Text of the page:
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Well, since you ask.......

From: Bob O.
Email: punch@proaxis.com
Remote Name: 198.145.10.76
Date: February 21, 2003
Time: 16:45:19

Comments

So all I'm getting are "What are you up to?" and "Why would you even THINK of it?". So here's why. I've recently come to realize that the poly engine had one absolutely unique feature: its volumetric efficiency. If the Mopar figures as found in the Plymouth factory manual are to be believed, torque of the poly 318 was 345 lb.ft. Now, take torque and divide it by cubes, then multiply this by 151, and you get brake mean effective pressure (bmep). Try it for your self: bmep for the poly 318 is 164 psi. (Again, that's the figure Plymouth give). That is near to the theoretical limit for an unsupercharged engine (and that's with the old log-type exhaust manifolds too) and is very close to the 426 hemi's bmep of 173psi, which had all those performance-designed components. The bmep figure purely reflects breathing efficiency (proportional use of the charge coming into the engine), and is a product of the head, as opposed to the block, which just needs to suck/blow as rapidly as possible without flying into little pieces. The poly block doesn't really have much going for it, and in fact is poor at shedding heat, not especially strong, weighs an incredible amount, and needs custom-made pistons and cams for any performance application. So if that poly head could be mated to the LA block, like say a Mopar Performance 360, then that might be quite an incredible engine. In theory it ought to take CR's in the 10+:1 range on 92 octane without a problem. Now I cannot imagine that if it was possible, someone wouldn't have tried it already, but I just thought I'd ask. That's all. And yes, I do realize that the intake manifold might be quite an interesting exercise...... exactly how good is that POR-15 stuff?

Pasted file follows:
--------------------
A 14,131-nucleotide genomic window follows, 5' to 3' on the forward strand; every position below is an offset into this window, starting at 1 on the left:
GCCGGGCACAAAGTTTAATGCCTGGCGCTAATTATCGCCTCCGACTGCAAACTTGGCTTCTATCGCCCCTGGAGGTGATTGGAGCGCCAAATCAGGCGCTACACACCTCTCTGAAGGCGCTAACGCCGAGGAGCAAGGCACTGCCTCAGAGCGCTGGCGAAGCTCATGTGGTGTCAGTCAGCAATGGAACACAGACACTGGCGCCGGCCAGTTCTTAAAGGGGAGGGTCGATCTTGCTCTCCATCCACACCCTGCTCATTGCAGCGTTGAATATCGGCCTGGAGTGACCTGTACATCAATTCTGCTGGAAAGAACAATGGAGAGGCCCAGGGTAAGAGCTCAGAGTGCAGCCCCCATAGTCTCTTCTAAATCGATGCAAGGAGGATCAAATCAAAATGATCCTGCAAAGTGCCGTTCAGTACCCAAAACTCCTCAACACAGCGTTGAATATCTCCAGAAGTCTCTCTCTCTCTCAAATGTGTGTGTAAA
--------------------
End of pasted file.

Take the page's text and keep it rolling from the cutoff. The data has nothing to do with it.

Last changed: May 04, 2010